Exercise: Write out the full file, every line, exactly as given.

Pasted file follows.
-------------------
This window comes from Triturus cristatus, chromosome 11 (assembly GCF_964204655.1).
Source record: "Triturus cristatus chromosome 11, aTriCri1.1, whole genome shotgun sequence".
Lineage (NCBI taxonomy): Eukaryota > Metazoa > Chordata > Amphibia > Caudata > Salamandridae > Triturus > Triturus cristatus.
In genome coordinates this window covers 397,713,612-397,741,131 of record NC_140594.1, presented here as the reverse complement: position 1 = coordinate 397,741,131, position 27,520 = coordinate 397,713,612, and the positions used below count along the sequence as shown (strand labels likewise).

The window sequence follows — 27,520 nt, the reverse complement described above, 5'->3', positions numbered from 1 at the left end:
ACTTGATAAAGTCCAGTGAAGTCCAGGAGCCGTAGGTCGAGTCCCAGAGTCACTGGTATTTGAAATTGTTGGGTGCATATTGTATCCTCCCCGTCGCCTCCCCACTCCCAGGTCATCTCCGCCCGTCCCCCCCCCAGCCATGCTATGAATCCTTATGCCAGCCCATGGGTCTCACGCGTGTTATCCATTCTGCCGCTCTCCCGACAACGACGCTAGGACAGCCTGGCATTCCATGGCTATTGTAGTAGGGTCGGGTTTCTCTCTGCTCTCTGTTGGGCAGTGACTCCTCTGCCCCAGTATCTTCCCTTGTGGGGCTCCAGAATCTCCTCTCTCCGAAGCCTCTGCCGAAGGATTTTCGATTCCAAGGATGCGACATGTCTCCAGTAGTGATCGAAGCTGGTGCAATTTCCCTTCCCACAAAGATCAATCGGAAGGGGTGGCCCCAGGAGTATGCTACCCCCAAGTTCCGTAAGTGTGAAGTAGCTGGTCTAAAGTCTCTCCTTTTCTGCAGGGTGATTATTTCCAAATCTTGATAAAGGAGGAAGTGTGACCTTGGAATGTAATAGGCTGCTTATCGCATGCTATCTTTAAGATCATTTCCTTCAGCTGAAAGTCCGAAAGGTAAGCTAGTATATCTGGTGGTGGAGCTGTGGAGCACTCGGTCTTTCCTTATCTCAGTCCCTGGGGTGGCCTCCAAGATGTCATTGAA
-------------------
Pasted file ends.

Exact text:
This window comes from Triturus cristatus, chromosome 11 (assembly GCF_964204655.1).
Source record: "Triturus cristatus chromosome 11, aTriCri1.1, whole genome shotgun sequence".
Lineage (NCBI taxonomy): Eukaryota > Metazoa > Chordata > Amphibia > Caudata > Salamandridae > Triturus > Triturus cristatus.
In genome coordinates this window covers 397,713,612-397,741,131 of record NC_140594.1, presented here as the reverse complement: position 1 = coordinate 397,741,131, position 27,520 = coordinate 397,713,612, and the positions used below count along the sequence as shown (strand labels likewise).

The window sequence follows — 27,520 nt, the reverse complement described above, 5'->3', positions numbered from 1 at the left end:
ACTTGATAAAGTCCAGTGAAGTCCAGGAGCCGTAGGTCGAGTCCCAGAGTCACTGGTATTTGAAATTGTTGGGTGCATATTGTATCCTCCCCGTCGCCTCCCCACTCCCAGGTCATCTCCGCCCGTCCCCCCCCCAGCCATGCTATGAATCCTTATGCCAGCCCATGGGTCTCACGCGTGTTATCCATTCTGCCGCTCTCCCGACAACGACGCTAGGACAGCCTGGCATTCCATGGCTATTGTAGTAGGGTCGGGTTTCTCTCTGCTCTCTGTTGGGCAGTGACTCCTCTGCCCCAGTATCTTCCCTTGTGGGGCTCCAGAATCTCCTCTCTCCGAAGCCTCTGCCGAAGGATTTTCGATTCCAAGGATGCGACATGTCTCCAGTAGTGATCGAAGCTGGTGCAATTTCCCTTCCCACAAAGATCAATCGGAAGGGGTGGCCCCAGGAGTATGCTACCCCCAAGTTCCGTAAGTGTGAAGTAGCTGGTCTAAAGTCTCTCCTTTTCTGCAGGGTGATTATTTCCAAATCTTGATAAAGGAGGAAGTGTGACCTTGGAATGTAATAGGCTGCTTATCGCATGCTATCTTTAAGATCATTTCCTTCAGCTGAAAGTCCGAAAGGTAAGCTAGTATATCTGGTGGTGGAGCTGTGGAGCACTCGGTCTTTCCTTATCTCAGTCCCTGGGGTGGCCTCCAAGATGTCATTGAA